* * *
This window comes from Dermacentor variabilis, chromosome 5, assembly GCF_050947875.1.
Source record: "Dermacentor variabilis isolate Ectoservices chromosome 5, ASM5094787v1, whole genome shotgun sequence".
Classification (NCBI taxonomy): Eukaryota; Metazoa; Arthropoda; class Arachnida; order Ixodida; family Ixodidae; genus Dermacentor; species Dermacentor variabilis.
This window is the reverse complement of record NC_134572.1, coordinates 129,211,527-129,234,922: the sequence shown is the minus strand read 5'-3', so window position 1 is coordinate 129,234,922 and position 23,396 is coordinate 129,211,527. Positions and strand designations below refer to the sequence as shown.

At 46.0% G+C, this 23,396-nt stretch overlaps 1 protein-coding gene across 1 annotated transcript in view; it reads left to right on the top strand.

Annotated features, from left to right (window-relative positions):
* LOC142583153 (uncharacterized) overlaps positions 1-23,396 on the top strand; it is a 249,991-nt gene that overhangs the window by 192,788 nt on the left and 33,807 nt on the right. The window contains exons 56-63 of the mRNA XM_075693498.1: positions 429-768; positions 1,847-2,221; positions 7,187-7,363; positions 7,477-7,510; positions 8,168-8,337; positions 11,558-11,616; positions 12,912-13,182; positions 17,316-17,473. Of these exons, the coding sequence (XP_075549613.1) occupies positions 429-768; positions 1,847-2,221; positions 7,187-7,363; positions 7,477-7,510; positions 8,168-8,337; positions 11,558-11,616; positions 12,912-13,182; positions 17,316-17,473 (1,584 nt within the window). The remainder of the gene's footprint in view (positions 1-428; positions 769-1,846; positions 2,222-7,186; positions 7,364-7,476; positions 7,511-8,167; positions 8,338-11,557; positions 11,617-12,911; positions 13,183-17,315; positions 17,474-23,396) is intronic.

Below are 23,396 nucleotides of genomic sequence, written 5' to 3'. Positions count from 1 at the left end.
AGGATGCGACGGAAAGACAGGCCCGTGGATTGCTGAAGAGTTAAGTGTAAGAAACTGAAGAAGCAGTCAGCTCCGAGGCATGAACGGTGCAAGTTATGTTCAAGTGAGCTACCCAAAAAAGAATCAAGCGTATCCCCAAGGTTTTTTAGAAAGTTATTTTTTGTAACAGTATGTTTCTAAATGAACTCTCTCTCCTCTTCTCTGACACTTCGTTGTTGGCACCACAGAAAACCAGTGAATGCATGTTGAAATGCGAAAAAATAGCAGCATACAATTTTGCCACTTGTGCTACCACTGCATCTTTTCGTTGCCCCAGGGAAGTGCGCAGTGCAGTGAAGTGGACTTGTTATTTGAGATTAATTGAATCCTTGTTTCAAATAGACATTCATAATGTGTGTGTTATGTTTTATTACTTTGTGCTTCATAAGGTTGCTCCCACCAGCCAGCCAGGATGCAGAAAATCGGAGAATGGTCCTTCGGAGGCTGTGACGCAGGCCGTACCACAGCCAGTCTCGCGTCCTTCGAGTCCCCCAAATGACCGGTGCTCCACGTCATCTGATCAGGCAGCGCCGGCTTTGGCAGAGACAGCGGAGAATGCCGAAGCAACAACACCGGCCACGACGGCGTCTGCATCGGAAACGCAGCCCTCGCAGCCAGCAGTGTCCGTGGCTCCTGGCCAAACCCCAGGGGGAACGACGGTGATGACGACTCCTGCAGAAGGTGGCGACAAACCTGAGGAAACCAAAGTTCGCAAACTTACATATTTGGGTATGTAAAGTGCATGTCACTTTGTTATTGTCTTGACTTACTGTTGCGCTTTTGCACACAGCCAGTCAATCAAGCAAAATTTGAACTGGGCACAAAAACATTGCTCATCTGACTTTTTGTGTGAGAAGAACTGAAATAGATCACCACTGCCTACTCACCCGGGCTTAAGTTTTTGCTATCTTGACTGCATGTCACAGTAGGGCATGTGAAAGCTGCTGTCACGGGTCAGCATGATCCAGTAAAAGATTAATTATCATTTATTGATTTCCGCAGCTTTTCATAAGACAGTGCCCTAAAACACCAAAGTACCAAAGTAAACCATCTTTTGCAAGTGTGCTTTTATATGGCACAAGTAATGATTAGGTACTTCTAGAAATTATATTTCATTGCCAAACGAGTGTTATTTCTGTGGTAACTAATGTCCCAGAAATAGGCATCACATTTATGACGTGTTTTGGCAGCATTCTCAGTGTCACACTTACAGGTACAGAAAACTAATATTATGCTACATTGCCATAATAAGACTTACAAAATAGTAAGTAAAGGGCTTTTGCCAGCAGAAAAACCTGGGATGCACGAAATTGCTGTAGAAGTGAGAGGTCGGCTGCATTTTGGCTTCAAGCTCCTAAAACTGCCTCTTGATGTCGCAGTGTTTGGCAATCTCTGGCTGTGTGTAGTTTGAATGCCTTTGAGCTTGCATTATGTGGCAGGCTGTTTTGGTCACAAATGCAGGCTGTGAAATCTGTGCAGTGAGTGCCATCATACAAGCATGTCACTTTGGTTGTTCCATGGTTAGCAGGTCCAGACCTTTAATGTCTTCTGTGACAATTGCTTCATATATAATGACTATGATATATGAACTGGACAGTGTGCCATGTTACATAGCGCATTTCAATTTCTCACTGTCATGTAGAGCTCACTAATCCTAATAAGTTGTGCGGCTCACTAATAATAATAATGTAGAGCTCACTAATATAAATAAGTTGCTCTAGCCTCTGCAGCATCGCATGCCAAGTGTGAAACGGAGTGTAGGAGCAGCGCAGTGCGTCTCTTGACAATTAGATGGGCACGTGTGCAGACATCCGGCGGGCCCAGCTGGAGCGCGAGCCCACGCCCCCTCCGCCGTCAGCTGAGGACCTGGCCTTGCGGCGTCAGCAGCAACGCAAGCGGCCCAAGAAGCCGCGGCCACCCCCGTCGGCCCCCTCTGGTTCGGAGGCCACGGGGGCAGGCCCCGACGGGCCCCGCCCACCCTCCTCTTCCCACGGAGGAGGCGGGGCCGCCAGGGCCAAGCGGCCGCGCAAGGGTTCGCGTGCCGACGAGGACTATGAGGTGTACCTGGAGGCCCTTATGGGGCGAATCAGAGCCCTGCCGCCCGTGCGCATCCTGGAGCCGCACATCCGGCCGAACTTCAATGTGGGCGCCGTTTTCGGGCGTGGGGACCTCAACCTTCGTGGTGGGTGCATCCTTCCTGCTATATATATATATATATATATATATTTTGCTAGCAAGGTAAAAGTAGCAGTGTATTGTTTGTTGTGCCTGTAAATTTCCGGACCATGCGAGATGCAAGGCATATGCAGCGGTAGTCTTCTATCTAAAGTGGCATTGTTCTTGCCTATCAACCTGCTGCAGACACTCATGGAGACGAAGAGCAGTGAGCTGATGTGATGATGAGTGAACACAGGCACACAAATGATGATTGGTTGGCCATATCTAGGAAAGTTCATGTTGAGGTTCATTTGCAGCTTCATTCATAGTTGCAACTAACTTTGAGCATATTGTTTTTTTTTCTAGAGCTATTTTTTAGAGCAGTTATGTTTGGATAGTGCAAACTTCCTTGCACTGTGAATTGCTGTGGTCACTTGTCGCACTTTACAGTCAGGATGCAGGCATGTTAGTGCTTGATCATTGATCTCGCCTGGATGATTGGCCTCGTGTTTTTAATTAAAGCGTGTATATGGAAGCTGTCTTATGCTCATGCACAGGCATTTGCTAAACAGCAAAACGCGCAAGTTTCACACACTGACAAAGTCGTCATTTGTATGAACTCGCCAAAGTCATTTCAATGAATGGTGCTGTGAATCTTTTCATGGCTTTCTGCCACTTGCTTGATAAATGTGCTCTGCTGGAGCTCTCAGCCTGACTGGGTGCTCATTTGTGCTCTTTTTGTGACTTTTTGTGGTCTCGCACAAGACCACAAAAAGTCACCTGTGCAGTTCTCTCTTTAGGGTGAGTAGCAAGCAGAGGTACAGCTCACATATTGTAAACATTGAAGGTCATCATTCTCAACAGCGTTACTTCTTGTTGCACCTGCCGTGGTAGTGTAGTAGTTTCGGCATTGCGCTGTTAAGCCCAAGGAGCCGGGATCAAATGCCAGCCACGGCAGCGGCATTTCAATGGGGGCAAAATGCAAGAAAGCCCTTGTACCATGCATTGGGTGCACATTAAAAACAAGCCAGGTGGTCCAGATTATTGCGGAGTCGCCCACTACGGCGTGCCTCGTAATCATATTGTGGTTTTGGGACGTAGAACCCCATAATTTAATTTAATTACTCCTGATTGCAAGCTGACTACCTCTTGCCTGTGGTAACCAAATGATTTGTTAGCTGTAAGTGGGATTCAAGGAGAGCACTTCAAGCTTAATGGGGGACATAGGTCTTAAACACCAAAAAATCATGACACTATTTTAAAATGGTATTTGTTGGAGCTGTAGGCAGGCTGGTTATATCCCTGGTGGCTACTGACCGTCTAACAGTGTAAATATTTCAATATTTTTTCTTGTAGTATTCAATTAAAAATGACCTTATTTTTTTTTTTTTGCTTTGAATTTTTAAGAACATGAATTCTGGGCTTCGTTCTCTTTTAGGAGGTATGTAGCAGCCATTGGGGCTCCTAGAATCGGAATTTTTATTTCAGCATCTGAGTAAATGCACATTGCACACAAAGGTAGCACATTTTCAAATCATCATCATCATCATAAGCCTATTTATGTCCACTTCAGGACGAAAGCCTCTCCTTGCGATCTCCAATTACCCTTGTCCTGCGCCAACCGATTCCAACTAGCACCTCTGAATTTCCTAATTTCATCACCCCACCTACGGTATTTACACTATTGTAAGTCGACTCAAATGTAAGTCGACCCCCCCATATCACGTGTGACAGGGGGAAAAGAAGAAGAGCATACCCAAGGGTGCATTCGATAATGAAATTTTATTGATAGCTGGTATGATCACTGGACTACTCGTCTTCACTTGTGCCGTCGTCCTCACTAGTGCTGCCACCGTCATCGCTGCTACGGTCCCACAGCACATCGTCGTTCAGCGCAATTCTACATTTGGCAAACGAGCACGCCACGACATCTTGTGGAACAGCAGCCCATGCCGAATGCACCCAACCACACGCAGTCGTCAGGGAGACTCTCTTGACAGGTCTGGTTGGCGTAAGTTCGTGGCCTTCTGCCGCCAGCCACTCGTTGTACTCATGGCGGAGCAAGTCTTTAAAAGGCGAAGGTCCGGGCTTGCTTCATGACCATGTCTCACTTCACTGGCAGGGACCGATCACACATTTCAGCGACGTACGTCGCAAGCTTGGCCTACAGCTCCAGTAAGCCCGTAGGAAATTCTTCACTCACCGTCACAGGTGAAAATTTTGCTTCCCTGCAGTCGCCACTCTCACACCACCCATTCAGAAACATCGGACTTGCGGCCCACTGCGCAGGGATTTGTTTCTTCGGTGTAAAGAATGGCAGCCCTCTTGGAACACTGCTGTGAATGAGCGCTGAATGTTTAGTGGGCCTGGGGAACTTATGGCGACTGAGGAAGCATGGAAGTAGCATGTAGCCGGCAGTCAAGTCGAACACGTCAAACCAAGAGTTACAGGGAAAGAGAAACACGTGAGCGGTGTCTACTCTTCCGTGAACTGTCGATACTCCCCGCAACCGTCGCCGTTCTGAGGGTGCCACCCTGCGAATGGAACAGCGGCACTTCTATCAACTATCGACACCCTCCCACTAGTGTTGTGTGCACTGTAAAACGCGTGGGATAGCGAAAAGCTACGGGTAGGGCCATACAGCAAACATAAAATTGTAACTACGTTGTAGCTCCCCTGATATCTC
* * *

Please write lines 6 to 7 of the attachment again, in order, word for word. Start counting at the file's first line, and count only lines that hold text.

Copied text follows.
Annotated features, from left to right (window-relative positions):
* LOC142583153 (uncharacterized) overlaps positions 1-23,396 on the top strand; it is a 249,991-nt gene that overhangs the window by 192,788 nt on the left and 33,807 nt on the right. The window contains exons 56-63 of the mRNA XM_075693498.1: positions 429-768; positions 1,847-2,221; positions 7,187-7,363; positions 7,477-7,510; positions 8,168-8,337; positions 11,558-11,616; positions 12,912-13,182; positions 17,316-17,473. Of these exons, the coding sequence (XP_075549613.1) occupies positions 429-768; positions 1,847-2,221; positions 7,187-7,363; positions 7,477-7,510; positions 8,168-8,337; positions 11,558-11,616; positions 12,912-13,182; positions 17,316-17,473 (1,584 nt within the window). The remainder of the gene's footprint in view (positions 1-428; positions 769-1,846; positions 2,222-7,186; positions 7,364-7,476; positions 7,511-8,167; positions 8,338-11,557; positions 11,617-12,911; positions 13,183-17,315; positions 17,474-23,396) is intronic.